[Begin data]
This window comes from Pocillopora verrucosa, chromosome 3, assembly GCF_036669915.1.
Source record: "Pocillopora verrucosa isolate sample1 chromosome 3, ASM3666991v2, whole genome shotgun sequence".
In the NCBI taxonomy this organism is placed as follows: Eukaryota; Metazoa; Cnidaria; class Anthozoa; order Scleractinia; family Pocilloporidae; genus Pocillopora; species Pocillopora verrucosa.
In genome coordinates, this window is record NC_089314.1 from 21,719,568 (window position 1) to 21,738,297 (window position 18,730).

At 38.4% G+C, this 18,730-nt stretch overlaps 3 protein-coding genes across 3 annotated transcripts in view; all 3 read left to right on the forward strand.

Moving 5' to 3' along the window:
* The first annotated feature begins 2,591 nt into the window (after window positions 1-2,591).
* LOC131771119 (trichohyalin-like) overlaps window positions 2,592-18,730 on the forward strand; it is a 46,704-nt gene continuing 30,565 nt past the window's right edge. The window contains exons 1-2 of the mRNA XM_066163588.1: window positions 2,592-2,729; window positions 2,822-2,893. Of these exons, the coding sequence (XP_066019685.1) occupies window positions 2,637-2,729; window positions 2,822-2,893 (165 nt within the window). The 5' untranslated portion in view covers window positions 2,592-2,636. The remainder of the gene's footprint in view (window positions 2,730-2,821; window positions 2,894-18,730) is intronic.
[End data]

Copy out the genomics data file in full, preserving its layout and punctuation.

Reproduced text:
This window comes from Pocillopora verrucosa, chromosome 3, assembly GCF_036669915.1.
Source record: "Pocillopora verrucosa isolate sample1 chromosome 3, ASM3666991v2, whole genome shotgun sequence".
In the NCBI taxonomy this organism is placed as follows: Eukaryota; Metazoa; Cnidaria; class Anthozoa; order Scleractinia; family Pocilloporidae; genus Pocillopora; species Pocillopora verrucosa.
In genome coordinates, this window is record NC_089314.1 from 21,719,568 (window position 1) to 21,738,297 (window position 18,730).

At 38.4% G+C, this 18,730-nt stretch overlaps 3 protein-coding genes across 3 annotated transcripts in view; all 3 read left to right on the forward strand.

Moving 5' to 3' along the window:
* The first annotated feature begins 2,591 nt into the window (after window positions 1-2,591).
* LOC131771119 (trichohyalin-like) overlaps window positions 2,592-18,730 on the forward strand; it is a 46,704-nt gene continuing 30,565 nt past the window's right edge. The window contains exons 1-2 of the mRNA XM_066163588.1: window positions 2,592-2,729; window positions 2,822-2,893. Of these exons, the coding sequence (XP_066019685.1) occupies window positions 2,637-2,729; window positions 2,822-2,893 (165 nt within the window). The 5' untranslated portion in view covers window positions 2,592-2,636. The remainder of the gene's footprint in view (window positions 2,730-2,821; window positions 2,894-18,730) is intronic.